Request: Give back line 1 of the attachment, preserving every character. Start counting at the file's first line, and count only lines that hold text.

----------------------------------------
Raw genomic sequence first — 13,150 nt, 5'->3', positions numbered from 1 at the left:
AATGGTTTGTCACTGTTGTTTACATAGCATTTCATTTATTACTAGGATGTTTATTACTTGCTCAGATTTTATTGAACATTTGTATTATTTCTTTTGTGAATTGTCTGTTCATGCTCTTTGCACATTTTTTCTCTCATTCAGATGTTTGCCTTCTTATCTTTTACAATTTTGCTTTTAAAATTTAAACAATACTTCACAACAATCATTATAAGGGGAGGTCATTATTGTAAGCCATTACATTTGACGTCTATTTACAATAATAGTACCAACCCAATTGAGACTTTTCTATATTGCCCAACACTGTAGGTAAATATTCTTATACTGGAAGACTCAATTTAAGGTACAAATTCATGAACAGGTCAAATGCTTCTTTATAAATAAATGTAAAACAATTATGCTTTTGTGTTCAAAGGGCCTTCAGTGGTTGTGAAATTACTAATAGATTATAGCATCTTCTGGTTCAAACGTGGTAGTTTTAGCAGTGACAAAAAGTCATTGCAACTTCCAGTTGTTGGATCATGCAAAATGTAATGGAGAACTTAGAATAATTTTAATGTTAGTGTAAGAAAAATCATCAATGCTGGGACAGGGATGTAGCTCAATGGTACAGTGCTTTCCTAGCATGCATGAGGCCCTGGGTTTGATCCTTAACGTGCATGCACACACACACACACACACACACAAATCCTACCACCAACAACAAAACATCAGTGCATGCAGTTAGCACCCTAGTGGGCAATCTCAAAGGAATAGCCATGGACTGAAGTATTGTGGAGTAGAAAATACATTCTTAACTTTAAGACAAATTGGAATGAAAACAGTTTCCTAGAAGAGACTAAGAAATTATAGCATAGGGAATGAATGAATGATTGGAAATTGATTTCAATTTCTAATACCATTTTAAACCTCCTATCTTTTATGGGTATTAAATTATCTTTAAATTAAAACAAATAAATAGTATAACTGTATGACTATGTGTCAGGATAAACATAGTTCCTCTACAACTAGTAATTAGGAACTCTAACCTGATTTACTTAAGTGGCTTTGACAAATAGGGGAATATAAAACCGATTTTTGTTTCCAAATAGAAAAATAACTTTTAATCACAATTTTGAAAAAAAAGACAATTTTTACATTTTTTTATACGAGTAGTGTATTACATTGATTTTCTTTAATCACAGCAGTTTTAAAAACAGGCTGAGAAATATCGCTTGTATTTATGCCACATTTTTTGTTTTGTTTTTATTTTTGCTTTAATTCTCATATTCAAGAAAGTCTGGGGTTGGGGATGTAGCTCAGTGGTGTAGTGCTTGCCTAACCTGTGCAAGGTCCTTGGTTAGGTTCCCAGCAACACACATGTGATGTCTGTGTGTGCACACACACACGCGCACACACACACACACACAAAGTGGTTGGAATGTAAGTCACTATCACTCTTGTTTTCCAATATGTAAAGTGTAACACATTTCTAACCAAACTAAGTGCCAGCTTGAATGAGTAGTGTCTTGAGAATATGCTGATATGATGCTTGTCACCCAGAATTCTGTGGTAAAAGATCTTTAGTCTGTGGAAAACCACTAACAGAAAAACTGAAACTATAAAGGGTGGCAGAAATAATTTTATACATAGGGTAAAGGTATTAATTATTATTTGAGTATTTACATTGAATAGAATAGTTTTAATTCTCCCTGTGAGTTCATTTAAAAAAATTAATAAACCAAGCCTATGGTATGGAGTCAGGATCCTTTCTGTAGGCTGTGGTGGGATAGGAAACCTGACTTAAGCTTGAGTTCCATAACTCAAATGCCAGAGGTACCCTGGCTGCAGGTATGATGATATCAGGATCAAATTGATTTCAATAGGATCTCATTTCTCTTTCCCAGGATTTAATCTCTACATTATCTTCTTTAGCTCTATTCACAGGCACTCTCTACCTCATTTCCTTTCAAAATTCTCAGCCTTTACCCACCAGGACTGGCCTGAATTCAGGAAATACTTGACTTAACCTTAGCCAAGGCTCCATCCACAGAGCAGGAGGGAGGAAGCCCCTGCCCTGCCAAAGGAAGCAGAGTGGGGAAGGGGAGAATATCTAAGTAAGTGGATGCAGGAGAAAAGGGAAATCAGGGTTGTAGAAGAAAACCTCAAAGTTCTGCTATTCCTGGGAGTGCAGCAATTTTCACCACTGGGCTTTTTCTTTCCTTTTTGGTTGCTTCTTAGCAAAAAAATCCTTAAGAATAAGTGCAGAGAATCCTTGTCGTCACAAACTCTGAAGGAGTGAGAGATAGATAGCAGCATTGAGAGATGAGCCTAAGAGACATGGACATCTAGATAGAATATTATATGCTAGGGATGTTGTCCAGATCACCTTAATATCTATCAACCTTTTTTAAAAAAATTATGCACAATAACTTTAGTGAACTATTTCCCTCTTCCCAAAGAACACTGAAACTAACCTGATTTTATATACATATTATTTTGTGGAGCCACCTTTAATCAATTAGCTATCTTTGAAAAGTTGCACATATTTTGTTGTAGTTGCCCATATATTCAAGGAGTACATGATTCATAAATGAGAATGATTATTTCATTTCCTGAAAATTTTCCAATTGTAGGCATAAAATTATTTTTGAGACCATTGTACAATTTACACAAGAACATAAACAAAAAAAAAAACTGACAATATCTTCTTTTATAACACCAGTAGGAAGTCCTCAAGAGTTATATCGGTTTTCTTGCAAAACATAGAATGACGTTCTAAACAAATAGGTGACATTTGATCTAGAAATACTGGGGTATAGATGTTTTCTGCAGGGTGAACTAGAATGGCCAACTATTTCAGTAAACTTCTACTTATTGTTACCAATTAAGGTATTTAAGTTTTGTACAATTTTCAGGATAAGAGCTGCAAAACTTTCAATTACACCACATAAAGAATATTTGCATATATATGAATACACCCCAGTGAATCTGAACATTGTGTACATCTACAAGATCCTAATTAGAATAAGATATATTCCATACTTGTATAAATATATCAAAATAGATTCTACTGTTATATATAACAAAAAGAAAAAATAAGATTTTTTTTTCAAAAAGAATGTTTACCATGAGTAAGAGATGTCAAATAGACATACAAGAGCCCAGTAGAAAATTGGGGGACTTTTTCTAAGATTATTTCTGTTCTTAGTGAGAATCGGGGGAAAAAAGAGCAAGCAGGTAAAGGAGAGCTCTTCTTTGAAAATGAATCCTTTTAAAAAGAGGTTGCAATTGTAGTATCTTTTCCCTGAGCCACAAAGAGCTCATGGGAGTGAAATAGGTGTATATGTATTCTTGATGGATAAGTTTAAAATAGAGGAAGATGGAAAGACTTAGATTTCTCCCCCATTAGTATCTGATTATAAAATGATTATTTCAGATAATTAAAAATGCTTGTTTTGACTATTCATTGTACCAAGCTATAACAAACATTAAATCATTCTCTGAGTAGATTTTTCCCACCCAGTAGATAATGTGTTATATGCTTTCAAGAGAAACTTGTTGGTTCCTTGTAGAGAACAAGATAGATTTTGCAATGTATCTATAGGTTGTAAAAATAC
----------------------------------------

Raw genomic sequence first — 13,150 nt, 5'->3', positions numbered from 1 at the left: